There is a chill in the air and I am so. pumped. about it, y’all. My reading pace for the year had slowed down a few months ago, and then getting together with my significant other every weekend to meet up in a park roughly halfway between our apartments, crack open a few seltzers, and read outside for an hour or so totally helped me re-energize after spending a ton of the spring indoors. I’m hoping for another month of weather like we’ve been having before I start to have to bundle up too much.
Remember last month when I told you I was excited to read Anne Helen Petersen’s new book Can’t Even? I had an ARC (the book officially comes out next Tuesday) and it’s so good, y’all. I love that AHP resisted the urge to adjust each chapter for Our Current Pandemic and instead added a note to the front about how that has only made the points the book makes about how we got to a state of generation-wide burnout even clearer. I want to get it for my sister, my co-workers, and anyone else wondering why they’re so tired at the end of the day right now. It doesn’t offer solutions to these feelings, but it does call out how we can team together to push back against their causes as a unified force.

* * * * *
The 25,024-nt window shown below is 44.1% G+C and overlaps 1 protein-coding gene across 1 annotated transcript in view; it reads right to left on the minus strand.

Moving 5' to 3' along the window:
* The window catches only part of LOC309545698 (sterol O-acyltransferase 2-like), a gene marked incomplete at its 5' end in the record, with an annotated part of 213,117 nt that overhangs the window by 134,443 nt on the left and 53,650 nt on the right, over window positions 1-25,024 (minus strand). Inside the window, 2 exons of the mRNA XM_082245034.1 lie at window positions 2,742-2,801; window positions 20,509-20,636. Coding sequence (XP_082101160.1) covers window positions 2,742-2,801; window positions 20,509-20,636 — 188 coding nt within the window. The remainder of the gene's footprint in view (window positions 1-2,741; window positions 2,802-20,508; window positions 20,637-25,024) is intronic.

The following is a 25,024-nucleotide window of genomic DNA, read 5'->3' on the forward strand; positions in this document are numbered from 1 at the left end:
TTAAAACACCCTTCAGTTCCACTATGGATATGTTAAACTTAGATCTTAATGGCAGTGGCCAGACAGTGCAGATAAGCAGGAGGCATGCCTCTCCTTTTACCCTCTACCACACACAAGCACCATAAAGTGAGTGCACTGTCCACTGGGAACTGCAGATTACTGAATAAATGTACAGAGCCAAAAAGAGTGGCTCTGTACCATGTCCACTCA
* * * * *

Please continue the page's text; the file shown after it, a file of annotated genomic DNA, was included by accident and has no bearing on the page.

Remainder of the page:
Such a Fun Age had been getting a lot of buzz (and its early pickup by one of the morning show book clubs meant it toooook forevvvvvvver for my number to come up for a copy at the library), but it was absolutely worth the wait. The book does a great job of capturing the specific way a Well-Meaning White Person can do more harm than good in more ways than one, and I loved how complex all of the main characters were. There’s some fantastic farce that gets set up in the second third of the book, and I love that it avoided what I thought the most obvious ending would be.
Sam Anderson’s Boom Town felt the book equivalent of a Jon Bois youtube miniseries that talks about a sports event (in this case, the rise of the Oklahoma City Thunder) by interweaving it with the weird and wild history of Oklahoma City itself, finding parallels in the founding of the city, development into an actual metropolis, and recovery after the Oklahoma City bombing.